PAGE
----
Hey, I understand your dislike about what is going on at the border, but place the blame on Washington for not enforcing the laws.

          • Did you or did you not get the baiting part …………fun either way . Im an a$$hole , but im comfortable with that . At any case , dont tell people how to think . Also , at what point did you become the owner of this site …………congratulations on your promotion , Im going to miss MD .

          • Oh…….BTW , I hate to burst your bubble , but they fought for their politicians ……………NOT their country . Their country was never at any time , in danger of anything . Most were drafted and didnt want to be there . They did their duty , but you cant tell me that deep down they didnt know in their heart that it was all for nothing . That wasn’t exactly a WW2 situation where the country WAS in danger . Jefferson warned us about ” entangling alliances ”

            Call me what you want , but war is like sports in this respect……..if your not there to win ………dont show up . Im not blaming the soldiers …but I think you get my drift .

        • Grandpappy says:

          That is classic-you ought to copyright it. Thanks from another anti-racist redneck with libertarian sympathies. Although I’ve had a mind burp that keeps erupting..”libertarians are too Aynal!”

          • I’m not a racist , Every time I see one of my black friends starting to get sick . I put them in the back of the truck and take them to the vet right away . ( Bait )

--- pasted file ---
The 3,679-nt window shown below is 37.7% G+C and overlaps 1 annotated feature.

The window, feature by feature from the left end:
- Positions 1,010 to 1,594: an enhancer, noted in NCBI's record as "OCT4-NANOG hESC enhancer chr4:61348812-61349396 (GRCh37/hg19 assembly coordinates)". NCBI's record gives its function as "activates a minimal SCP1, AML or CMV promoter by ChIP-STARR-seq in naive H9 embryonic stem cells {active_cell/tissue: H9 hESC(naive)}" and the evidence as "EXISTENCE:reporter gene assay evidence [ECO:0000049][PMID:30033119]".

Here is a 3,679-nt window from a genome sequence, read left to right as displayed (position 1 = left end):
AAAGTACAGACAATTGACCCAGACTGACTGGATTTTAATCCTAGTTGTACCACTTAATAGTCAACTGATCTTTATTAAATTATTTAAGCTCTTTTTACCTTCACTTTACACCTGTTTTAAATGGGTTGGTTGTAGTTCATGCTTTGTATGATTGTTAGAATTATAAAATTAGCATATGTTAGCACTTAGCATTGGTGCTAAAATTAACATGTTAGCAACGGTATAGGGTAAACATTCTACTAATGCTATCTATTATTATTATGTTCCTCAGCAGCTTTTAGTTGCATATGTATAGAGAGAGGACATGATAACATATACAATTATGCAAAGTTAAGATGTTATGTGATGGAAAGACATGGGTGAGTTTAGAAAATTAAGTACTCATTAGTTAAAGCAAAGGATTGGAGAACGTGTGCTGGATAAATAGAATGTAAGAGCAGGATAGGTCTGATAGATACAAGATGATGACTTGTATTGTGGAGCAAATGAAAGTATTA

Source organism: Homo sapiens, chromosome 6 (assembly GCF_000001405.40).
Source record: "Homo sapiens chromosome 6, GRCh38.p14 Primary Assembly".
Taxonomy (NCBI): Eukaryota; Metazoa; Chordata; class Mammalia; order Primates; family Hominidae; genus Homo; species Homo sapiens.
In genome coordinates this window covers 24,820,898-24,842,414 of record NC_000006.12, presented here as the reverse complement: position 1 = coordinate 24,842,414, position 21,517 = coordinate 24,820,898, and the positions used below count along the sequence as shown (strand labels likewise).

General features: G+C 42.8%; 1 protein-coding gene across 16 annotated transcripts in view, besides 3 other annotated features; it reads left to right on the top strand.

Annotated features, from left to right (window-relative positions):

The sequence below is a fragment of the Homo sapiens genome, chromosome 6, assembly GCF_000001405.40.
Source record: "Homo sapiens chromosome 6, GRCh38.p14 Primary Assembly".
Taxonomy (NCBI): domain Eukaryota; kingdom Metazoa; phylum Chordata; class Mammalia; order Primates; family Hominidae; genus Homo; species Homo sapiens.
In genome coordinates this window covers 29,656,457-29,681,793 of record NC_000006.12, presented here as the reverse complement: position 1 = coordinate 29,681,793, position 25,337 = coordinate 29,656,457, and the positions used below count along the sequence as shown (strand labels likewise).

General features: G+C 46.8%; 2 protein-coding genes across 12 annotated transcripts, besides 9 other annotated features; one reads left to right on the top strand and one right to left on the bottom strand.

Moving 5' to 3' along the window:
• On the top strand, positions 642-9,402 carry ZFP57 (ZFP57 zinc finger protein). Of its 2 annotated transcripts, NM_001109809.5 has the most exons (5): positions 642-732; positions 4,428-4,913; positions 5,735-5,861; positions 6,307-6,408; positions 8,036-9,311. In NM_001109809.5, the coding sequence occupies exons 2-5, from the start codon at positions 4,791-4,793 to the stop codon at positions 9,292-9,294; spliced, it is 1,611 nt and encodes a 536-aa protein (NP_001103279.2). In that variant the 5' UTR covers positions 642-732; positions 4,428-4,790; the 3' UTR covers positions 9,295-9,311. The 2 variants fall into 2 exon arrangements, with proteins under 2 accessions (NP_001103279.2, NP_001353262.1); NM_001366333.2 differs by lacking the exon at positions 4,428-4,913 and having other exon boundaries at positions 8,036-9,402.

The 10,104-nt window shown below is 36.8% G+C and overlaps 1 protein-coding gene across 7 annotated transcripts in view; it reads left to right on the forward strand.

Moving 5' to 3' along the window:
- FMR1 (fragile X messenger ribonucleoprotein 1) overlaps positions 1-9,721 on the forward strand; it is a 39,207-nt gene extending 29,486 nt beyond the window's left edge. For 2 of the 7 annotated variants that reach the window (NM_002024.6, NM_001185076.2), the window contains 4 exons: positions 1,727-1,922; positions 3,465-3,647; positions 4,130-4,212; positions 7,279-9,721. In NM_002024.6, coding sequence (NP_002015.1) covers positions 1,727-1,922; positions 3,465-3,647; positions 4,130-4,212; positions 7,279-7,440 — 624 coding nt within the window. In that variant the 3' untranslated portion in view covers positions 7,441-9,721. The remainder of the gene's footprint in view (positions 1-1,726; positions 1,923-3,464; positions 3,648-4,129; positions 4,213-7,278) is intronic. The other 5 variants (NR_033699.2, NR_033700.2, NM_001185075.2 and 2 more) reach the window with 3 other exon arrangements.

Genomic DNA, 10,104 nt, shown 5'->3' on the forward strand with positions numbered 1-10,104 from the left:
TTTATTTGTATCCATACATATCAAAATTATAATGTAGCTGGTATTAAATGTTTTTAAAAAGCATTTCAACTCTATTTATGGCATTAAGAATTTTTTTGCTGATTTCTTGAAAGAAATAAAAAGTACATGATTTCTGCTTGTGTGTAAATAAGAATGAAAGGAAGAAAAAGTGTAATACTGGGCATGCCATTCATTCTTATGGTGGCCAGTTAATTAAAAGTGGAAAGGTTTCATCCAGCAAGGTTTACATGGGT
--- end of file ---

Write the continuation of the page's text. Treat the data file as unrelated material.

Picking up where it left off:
• Then you aren’t a redneck , your just a guy that lives out in the sticks or small town burg , that makes you a goober , gomer , or an ” okie ” …………….. not a true redneck . Im a true redneck .
          Stars & Bars !

  2. Christy says:

    Wonderful post! Thank you so much for your service, HS. And thank you for pointing out another link in the network of care that makes our society the greatest, safest, most merciful and beneficial in history, despite its flaws. When things go terribly wrong, those of us who can maintain will do so, and you and your beloved fellow “sheepdogs” will look after those who can’t.

    M.D., your disc “….I Feel Fine” arrived and I’m feeling fine …. and more enabled than ever. Thank you also for telling us what we need to know, day after day after day through this blog. Awesome.

  3. My insurance won’t let me have an extra months supply of meds. I most certainly can’t afford to pay for many of them out of pocket. I have found a way around this problem, but that, too, is a little problematic.

    • JP in MT says:

      I would talk with my pharmacist. Most will tell you (and your insurance company) that it is cheaper to do a 3 month supply than monthly. Mine finally did. Plus my co-pay is per prescription fill or refill so a 90 day supply saves me money too.

    • Screw the system , order them on line .